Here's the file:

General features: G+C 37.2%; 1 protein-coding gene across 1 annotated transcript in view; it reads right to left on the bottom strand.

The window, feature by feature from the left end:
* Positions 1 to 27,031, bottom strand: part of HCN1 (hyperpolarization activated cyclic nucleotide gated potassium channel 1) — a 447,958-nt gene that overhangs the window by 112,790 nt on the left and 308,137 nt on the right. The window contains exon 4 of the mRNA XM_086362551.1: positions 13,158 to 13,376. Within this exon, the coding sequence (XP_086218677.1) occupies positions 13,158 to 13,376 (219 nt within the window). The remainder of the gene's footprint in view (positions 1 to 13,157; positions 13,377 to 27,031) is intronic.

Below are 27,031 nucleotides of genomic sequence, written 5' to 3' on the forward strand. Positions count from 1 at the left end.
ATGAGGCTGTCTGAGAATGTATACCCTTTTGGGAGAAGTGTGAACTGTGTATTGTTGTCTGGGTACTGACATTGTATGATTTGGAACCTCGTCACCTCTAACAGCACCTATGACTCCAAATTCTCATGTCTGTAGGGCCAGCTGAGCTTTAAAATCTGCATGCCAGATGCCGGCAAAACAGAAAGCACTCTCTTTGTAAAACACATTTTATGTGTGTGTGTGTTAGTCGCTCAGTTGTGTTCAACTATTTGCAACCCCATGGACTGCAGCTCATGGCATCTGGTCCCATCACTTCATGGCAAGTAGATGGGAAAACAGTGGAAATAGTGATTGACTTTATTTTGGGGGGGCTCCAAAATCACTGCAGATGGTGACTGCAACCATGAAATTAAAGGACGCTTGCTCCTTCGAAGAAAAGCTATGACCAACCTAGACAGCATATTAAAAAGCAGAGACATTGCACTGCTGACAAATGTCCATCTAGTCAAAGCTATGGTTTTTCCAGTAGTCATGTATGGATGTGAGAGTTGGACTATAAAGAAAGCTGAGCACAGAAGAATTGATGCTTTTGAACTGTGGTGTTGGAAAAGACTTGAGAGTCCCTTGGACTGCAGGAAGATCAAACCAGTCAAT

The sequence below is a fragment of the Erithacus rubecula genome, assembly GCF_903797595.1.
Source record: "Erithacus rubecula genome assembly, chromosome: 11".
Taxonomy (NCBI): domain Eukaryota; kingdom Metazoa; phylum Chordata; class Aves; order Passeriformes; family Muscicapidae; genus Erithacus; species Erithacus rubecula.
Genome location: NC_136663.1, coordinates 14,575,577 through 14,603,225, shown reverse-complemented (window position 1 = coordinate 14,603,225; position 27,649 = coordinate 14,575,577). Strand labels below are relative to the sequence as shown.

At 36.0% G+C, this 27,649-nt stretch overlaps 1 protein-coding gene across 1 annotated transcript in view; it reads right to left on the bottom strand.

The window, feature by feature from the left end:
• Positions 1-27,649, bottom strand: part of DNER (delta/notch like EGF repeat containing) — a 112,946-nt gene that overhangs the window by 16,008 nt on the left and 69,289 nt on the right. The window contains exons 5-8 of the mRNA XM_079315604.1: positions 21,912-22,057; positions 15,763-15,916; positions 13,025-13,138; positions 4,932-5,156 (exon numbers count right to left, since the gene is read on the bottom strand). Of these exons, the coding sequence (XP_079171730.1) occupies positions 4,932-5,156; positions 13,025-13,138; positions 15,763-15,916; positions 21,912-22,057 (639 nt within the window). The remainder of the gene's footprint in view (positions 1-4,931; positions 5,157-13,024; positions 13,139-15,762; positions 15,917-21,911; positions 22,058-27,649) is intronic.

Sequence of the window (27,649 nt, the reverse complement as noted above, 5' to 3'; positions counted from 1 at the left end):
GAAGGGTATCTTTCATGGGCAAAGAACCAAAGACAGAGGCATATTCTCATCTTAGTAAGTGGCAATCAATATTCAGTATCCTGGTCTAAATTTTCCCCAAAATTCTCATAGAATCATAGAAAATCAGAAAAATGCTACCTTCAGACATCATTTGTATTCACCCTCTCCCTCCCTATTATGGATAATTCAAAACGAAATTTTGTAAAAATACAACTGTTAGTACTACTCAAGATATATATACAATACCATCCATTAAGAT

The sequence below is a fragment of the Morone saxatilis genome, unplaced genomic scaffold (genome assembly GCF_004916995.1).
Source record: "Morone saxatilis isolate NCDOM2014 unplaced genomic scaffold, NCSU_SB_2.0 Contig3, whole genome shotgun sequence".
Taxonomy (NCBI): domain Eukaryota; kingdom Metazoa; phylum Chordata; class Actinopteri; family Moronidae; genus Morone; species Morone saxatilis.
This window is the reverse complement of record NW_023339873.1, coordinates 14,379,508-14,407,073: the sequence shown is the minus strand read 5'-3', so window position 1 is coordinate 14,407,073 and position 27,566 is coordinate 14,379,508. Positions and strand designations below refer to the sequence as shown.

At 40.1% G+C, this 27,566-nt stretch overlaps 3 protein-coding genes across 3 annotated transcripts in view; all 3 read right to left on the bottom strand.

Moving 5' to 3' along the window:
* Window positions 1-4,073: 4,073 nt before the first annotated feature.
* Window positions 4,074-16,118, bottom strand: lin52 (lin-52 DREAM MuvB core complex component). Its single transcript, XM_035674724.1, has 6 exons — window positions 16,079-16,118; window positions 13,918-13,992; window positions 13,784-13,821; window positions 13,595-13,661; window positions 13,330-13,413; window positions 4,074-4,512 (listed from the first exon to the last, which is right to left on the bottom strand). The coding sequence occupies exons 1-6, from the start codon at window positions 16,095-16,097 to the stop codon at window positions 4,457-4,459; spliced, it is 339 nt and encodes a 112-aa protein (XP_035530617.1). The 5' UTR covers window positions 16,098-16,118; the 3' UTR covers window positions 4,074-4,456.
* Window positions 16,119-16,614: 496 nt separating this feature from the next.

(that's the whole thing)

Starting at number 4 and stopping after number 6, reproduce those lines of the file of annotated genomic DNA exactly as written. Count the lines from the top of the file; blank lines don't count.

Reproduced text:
Below are 27,031 nucleotides of genomic sequence, written 5' to 3' on the forward strand. Positions count from 1 at the left end.
ATGAGGCTGTCTGAGAATGTATACCCTTTTGGGAGAAGTGTGAACTGTGTATTGTTGTCTGGGTACTGACATTGTATGATTTGGAACCTCGTCACCTCTAACAGCACCTATGACTCCAAATTCTCATGTCTGTAGGGCCAGCTGAGCTTTAAAATCTGCATGCCAGATGCCGGCAAAACAGAAAGCACTCTCTTTGTAAAACACATTTTATGTGTGTGTGTGTTAGTCGCTCAGTTGTGTTCAACTATTTGCAACCCCATGGACTGCAGCTCATGGCATCTGGTCCCATCACTTCATGGCAAGTAGATGGGAAAACAGTGGAAATAGTGATTGACTTTATTTTGGGGGGGCTCCAAAATCACTGCAGATGGTGACTGCAACCATGAAATTAAAGGACGCTTGCTCCTTCGAAGAAAAGCTATGACCAACCTAGACAGCATATTAAAAAGCAGAGACATTGCACTGCTGACAAATGTCCATCTAGTCAAAGCTATGGTTTTTCCAGTAGTCATGTATGGATGTGAGAGTTGGACTATAAAGAAAGCTGAGCACAGAAGAATTGATGCTTTTGAACTGTGGTGTTGGAAAAGACTTGAGAGTCCCTTGGACTGCAGGAAGATCAAACCAGTCAAT

The sequence below is a fragment of the Erithacus rubecula genome, assembly GCF_903797595.1.